Figure 1 represents an idealized SOW for higher-order mode filtering, which is composed of two conical transition tapers and a central uniform waist region. If the conical transition tapers are adiabatic, guided modes in the core of the multimode fiber (LP 01, LP 11 in Fig. 1(a)) are continuously mode converted to guided cladding modes in the SOW on a one-to-one basis by the down-taper and are then coupled back into guided modes in the multimode fiber by the up-taper. The evolution of the spatial profile of the first two guided modes along the transition tapers is also shown. However, higher-order modes can be effectively suppressed by controlling the SOW diameter in the uniform waist region [15

15. L. Tong, J. Lou, and E. Mazur, “Single-mode guiding properties of subwavelength-diameter silica and silicon wire waveguides,” Opt. Express 12, 1025–1035 (2004). [CrossRef] [PubMed]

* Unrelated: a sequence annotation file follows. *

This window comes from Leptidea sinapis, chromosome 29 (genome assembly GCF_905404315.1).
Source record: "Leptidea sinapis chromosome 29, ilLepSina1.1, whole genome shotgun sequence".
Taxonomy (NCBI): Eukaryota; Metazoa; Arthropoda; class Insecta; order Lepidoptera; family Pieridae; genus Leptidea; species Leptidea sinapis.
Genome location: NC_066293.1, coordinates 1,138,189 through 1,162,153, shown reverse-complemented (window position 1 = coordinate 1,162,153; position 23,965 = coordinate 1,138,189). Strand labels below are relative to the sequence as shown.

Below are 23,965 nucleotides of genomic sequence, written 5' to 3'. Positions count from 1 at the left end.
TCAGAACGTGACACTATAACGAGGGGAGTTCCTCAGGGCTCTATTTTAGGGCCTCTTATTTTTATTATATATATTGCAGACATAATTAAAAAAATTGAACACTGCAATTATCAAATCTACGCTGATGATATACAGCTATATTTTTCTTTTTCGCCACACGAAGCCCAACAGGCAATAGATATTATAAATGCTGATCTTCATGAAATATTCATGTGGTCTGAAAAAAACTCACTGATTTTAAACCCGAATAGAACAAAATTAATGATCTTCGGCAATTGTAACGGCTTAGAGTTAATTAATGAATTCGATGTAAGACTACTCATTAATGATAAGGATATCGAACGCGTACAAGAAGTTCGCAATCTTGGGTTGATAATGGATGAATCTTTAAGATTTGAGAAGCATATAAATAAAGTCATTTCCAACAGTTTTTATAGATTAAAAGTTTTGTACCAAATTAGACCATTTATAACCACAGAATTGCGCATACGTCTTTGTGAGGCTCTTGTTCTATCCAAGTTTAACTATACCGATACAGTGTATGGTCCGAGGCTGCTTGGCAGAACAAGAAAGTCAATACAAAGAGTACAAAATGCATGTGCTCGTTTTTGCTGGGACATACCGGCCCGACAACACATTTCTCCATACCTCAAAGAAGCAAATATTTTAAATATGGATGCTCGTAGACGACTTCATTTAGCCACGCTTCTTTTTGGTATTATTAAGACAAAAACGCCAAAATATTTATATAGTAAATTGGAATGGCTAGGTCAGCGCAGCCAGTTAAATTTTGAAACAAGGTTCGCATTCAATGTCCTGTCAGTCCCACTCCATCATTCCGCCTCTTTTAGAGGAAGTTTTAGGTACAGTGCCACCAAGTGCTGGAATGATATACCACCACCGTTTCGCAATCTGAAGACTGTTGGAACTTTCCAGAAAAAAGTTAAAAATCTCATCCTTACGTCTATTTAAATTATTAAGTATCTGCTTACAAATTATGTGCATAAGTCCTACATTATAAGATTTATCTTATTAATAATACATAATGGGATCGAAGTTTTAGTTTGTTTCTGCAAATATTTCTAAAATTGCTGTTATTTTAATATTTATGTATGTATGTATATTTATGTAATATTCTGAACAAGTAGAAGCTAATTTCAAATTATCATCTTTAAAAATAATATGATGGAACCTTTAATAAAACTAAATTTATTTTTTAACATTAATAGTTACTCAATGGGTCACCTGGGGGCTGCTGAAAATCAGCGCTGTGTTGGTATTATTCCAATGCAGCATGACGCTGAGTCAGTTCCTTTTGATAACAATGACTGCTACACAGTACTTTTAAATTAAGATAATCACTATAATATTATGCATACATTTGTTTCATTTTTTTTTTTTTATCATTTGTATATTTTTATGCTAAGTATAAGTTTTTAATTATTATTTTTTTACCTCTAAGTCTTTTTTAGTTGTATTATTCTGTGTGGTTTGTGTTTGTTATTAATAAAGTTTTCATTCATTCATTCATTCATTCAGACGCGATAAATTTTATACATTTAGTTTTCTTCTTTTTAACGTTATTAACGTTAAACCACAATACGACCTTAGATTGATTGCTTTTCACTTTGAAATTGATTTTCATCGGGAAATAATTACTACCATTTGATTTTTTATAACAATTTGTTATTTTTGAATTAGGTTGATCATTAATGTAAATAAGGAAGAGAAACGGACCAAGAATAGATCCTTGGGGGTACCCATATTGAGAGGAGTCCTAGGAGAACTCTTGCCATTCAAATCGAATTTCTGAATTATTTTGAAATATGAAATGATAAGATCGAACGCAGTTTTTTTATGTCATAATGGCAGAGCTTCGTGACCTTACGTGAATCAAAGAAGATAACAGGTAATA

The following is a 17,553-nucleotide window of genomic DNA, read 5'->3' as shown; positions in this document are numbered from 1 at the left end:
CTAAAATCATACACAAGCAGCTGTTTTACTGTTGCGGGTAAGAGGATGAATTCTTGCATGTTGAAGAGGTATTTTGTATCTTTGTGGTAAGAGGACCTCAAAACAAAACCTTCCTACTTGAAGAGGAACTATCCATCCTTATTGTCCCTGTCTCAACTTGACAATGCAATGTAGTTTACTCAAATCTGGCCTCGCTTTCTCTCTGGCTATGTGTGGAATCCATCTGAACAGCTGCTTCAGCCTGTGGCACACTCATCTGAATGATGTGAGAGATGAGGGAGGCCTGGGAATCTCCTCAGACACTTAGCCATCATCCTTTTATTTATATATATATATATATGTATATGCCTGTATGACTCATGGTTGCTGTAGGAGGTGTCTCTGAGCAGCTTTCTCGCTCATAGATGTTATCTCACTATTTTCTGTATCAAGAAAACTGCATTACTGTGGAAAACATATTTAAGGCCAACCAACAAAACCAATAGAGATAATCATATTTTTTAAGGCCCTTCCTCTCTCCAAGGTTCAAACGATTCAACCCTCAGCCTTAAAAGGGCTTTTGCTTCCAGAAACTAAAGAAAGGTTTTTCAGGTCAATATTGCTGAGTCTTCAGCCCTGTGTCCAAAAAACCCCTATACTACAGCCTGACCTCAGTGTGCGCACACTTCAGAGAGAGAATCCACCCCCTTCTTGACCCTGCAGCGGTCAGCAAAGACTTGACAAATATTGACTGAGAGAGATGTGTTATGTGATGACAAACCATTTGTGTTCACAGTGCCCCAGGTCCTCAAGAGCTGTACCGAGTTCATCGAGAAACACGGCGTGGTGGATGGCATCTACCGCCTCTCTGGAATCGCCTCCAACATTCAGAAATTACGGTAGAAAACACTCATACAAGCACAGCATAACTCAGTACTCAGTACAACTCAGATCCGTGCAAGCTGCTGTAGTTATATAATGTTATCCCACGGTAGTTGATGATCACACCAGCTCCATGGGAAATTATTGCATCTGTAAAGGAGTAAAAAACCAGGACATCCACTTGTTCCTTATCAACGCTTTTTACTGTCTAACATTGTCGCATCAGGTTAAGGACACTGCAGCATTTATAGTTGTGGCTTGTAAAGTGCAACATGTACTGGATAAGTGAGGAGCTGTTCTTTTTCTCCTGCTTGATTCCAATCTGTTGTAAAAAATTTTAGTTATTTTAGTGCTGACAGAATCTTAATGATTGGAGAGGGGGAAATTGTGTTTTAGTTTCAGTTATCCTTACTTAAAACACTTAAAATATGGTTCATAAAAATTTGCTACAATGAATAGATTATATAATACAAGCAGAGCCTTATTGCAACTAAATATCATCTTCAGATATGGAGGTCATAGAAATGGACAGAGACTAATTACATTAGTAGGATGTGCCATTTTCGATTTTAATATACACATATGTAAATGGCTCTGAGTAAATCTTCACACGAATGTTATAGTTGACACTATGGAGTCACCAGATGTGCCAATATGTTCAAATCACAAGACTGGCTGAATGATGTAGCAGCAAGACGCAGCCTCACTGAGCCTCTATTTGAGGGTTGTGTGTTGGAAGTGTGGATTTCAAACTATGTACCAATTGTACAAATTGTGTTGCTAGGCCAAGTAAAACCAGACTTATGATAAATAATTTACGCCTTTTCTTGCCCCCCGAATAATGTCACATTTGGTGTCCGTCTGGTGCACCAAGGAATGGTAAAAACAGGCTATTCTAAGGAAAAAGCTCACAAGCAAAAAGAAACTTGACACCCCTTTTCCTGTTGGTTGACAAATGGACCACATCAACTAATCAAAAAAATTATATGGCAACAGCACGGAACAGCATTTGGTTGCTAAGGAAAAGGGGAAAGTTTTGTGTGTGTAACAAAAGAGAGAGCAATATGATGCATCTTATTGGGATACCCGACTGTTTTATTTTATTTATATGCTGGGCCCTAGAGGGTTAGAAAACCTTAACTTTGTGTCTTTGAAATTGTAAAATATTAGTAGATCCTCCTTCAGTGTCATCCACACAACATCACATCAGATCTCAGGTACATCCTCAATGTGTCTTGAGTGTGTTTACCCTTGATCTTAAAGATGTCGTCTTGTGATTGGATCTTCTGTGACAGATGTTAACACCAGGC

], which serves to restrict the propagation of the higher-order modes along the entire length of the SOW and thereby constrains the number of guided modes at the taper output. In general, when the diameter of the optical fiber is considerably smaller than the wavelength of the guided light, the optical fiber can operate as a single-mode sub-wavelength-diameter waveguide with an air cladding. The single mode operation range is determined by the mode cut-off conditions commonly used for larger waveguides [1

1. K. Okamoto, Fundamentals of Optical Waveguides (Elsevier Academic, London, 2006).

,15

15. L. Tong, J. Lou, and E. Mazur, “Single-mode guiding properties of subwavelength-diameter silica and silicon wire waveguides,” Opt. Express 12, 1025–1035 (2004). [CrossRef] [PubMed]

,16